Poor old Gilbert is getting restless. Despite the fact that there is more interest in wildlife than ever before, it seems that most of the so-called conservation organisations are losing interest in species. Instead they prefer to babble on about landscape scale conservation and ecosystem services (whatever they are). Could this be because most of their staff don't have any knowledge about species if they don't have four legs?
This is my attempt to encourage an interest in good old-fashioned natural history.

Monday, 10 February 2020

Sponge flies

I take a break from the fly/beetle challenge to post something about sponge flies because there seems to be very little about them on the web and the British key is a little misleading. Hopefully this blog might save someone a bit of time in the future.

For the uninitiated, sponge flies are no more flies than butterflies are. They have four wings and therefore cannot be Diptera (although much of the information about them on the web seems to be on Diptera.info). They are actually Neuroptera - lacewings. There are only three British species so how hard can it be?

The most recent British key is the lacewings AIDGAP key. It illustrates the male genitalia so there shouldn't be any difficulty with males. Unfortunately I had a female. The key starts by separating out the rare Sisyra terminalis on the basis of both sexes with ends of the antennae distinctly pale, as opposed to both sexes with antennae dark for their entire length.

Ok, so it's a fairly rubbish photo but you can see that the ends of the antenna are distinctly paler. Bloody hell, I've got terminalis! Apart from its rarity, the main problem with this as a determination are that it 'appears to favour streams that are overhung with trees' when I caught it by a large lake. But it does say 'appears' so maybe that isn't a problem. I am uneasy though about how distinctly pale does 'distinctly pale' have to be. The out of print RES key is a bit more precise; Antennae blackish with the apical fourth pale yellow; wings grey, almost colourless, cross-veins pale. Well my specimen certainly doesn't seem to have pale yellow tips to the antennae and a quick Google image search produced images that had much paler tips to the antennae than mine. BUT, these were live insects, how much does the colour change on two year old dead specimens? My specimen still cannot be said to have antennae 'blackish throughout' which is the alternative in the RES key.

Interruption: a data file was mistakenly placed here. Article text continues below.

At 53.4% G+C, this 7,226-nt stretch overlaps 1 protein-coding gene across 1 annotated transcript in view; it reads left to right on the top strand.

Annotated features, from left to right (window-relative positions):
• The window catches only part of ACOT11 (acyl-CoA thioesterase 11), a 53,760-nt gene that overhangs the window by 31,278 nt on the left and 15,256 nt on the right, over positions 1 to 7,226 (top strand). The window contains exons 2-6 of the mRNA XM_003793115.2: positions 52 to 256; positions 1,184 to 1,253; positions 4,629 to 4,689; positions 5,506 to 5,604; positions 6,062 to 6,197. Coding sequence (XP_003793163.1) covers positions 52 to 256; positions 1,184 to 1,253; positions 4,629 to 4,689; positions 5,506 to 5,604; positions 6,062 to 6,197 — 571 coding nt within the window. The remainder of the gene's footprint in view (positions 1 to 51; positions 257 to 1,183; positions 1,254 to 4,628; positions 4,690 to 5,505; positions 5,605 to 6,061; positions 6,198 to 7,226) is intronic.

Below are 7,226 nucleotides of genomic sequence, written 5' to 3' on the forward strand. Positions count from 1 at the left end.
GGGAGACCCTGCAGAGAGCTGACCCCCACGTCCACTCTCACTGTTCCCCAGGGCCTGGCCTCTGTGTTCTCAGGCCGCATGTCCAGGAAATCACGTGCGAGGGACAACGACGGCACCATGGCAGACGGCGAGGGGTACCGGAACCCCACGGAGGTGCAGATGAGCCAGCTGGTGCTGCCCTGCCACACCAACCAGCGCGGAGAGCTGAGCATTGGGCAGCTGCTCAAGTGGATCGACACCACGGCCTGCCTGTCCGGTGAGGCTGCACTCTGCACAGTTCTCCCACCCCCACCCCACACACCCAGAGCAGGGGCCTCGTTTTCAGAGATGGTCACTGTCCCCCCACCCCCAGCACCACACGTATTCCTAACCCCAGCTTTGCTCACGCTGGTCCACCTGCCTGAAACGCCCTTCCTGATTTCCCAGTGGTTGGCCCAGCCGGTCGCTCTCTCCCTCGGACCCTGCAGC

I then came across a Spanish key. The Spanish fauna only includes one of the three British species, S. dalii. This key also starts with antennal colour but 'antennae of similar colour and tone' does NOT lead to S. dalii, instead that comes out if you follow 'antennae of different colours or tones'. So that opens up the possibility that my specimen is one of the other British species. The AIDGAP key separates these on 'forewings uniformly coloured, the cross-veins scarcely darker than the membrane' versus 'forewing not uniformly brown, membrane lighter than many of the veins and with small but distinct darker marks, at least around the cross-veins'. The RES key words it slightly better but has the same criteria.

My specimen clearly has darkening of the cross-veins and also the area where the anal vein meets the hind edge of the forewing so my specimen is Sisyra dalii. However the AIDGAP key says that this is extremely local and scarce, with most records from rock-strewn, fast flowing upland rivers (although it is also recorded from the slower and calcareous River Mole in Surrey). This description hardly fits with a lowland lake on clay in West Sussex but the RES key says that all three species are found in similar situations; 'frequents the sides of streams and less often ponds'.

Finally I include a picture of the female terminalia as there don't seem to be any images on the web. I have no idea if they provide any help with identification but at some stage I'll dig out my specimens of S. fuscata and see if they look any different.

1 comment:

  1. what an amazing looking thing! I'd never even heard of sponge flies